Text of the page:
Officers Bohne and Humphrey gave presentations about local waterfowl to children at Jefferson Middle School on Merritt Island. The event was in support of the Junior Duck Stamp Contest. The officers used taxidermy specimens of various types of ducks and discussed species identification, and the various types of habitats in which ducks may be found. The officers taught several blocks throughout the day and spoke to more than 150 students.




Officer Ward attended a public meeting in Deland dealing with issues and concerns over dog hunting in the Ocala National Forest.









Several months ago, Officer Furbay assisted in an arrest of an individual who burglarized a hunting camp and was in possession of cocaine. The case was settled and the subject pled to 66 months in jail.




While working commercial stone crab vessels, Officer Canamero located three trigger fish inside a cooler. He informed the captain of the vessel that trigger fish is closed to harvest in Gulf waters. The captain advised he was keeping the fish for dinner. The captain was cited accordingly.


Officer Canamero received a call about an illegal deer taken in Chassahowitzka Wildlife Management Area. After he arrived on scene and interviewed the hunter, he admitted to knowing the antler restrictions and shooting the deer. The deer was seized as evidence and the hunter was issued a notice to appear for the violation.




Investigator Ervin received information regarding the illegal take of a doe deer during antlered deer season on private property. Once on scene, Investigator Ervin observed a dead doe deer and saw two individuals leaving the property that matched the description of the suspects. The two individuals were stopped to conduct a resource inspection and one of the individuals admitted to shooting the doe deer and advised he thought it was a spike. Investigator Ervin explained that a spike buck is still considered an antlerless deer and illegal to take during antlered deer season. The individual was cited for taking an antlerless deer during a closed season and issued warnings for not having a valid hunting license and deer stamp.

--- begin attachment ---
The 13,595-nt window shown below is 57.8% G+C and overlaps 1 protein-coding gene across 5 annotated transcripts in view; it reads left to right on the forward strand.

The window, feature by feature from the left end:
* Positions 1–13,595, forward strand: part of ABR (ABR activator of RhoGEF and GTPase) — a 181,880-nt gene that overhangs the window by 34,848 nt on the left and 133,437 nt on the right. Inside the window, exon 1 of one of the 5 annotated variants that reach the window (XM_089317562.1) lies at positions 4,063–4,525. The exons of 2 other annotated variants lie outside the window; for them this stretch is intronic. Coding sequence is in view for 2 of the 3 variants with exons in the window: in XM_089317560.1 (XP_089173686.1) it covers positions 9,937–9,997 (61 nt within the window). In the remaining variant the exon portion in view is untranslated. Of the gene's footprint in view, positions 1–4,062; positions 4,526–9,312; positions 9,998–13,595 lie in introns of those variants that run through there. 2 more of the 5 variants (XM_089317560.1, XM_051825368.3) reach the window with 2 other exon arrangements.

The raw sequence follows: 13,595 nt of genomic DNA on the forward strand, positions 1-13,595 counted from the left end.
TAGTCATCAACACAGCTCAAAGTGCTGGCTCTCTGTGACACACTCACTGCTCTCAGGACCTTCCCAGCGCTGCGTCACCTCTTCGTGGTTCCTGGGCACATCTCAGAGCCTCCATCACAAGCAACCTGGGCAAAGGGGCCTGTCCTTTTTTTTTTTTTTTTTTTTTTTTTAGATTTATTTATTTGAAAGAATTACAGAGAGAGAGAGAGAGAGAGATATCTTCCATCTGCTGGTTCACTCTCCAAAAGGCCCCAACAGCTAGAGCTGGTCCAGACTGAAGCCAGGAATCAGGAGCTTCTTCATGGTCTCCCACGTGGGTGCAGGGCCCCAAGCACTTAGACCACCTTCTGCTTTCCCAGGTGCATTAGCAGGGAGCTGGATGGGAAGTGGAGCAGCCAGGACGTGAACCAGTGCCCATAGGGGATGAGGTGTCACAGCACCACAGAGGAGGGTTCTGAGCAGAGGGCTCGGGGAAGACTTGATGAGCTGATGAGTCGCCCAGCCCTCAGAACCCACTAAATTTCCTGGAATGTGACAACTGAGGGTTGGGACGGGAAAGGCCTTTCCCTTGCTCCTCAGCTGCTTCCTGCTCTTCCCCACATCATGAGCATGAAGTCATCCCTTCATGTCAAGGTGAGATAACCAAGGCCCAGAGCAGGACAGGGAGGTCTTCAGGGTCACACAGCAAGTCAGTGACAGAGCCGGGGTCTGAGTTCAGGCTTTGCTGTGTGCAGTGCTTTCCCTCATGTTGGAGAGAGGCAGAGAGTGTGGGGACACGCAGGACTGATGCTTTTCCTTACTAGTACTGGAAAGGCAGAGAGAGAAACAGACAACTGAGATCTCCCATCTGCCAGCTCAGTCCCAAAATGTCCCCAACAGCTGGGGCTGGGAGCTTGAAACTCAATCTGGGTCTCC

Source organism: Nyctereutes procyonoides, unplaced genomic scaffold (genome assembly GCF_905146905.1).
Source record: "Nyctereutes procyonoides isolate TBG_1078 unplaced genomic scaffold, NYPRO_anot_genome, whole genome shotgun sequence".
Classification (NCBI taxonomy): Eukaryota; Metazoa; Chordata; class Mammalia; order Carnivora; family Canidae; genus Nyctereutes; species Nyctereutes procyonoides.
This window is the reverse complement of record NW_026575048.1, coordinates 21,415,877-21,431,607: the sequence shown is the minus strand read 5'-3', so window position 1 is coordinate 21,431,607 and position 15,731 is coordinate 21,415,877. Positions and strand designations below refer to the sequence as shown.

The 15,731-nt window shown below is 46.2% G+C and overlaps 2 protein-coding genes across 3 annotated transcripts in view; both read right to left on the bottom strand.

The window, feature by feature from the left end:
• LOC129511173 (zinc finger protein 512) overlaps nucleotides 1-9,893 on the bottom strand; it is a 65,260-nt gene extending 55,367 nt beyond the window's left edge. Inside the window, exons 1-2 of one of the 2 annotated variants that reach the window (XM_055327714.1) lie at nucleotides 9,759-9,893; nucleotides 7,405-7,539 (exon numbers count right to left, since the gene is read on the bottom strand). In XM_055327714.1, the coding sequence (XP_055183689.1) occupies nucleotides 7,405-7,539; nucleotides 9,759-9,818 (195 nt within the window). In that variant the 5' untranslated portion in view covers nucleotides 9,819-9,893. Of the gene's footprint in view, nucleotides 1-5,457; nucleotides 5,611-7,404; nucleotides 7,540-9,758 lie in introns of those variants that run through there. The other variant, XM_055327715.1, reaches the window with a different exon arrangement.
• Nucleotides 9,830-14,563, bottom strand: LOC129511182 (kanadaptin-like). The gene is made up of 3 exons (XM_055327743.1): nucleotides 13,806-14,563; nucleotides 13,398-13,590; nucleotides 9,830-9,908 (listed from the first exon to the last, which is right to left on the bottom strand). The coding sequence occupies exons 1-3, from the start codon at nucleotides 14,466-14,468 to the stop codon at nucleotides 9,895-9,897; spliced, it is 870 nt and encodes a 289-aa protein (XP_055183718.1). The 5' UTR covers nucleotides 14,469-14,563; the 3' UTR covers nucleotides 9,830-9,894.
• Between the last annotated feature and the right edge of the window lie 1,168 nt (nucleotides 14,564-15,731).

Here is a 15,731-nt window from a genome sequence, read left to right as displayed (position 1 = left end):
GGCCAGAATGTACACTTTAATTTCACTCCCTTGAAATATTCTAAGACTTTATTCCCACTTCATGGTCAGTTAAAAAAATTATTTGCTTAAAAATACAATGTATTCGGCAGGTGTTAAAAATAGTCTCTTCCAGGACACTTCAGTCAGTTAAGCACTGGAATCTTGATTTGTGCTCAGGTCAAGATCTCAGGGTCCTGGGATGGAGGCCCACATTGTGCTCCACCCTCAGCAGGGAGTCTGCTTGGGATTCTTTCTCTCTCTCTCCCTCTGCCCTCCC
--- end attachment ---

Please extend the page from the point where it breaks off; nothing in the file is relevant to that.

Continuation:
While on foot patrol in Hickory Hammock WMA during small game season, Investigator Ervin observed two individuals hunting with a shotgun and crossbow. During an inspection he found both individuals did not possess a valid hunting license. When asked why they did not have hunting licenses, one of the individuals replied, “they were hunting hogs and that did not require a hunting license.” Investigator Ervin advised the two individuals they needed a hunting license to hunt hogs on state lands. He also explained that the management area was closed to hog hunting during the first fourteen days of small game season. After giving sworn written statements, the subjects were cited for attempting to take hogs in a management area during a closed season. They were issued warnings for not possessing valid hunting licenses.




While on water patrol in Old Tampa Bay, Officer Phillippe noticed a PWC operating on plane in a slow speed zone. A subsequent inspection revealed the operator was under 14 years old with other juvenile passengers. Numerous boating safety and registration violations were also found. During his investigation, it was found that an adult at the child’s residence gave them permission to take the PWC out. The adult was cited for letting a child under 14 operate a PWC.




Officers Brown and Dalton were on land patrol when they received a complaint of some individuals spearing snook at Long Boat Pass on Anna Maria Island. When they arrived on scene, they located the individuals spear fishing as well as a cooler containing four speared snook. After interviewing the two subjects, one of the fisherman claimed responsibility for spearing all the snook. The subject was cited criminally for possession of undersized and oversized snook. He was also cited for possession of over the bag limit of snook and snook taken by illegal method. The fisherman will have to appear in court for his violations. The snook were seized as evidence. The second spear fisherman was taken to jail for possession of a felony amount of cannabis that was found during the course of the investigation.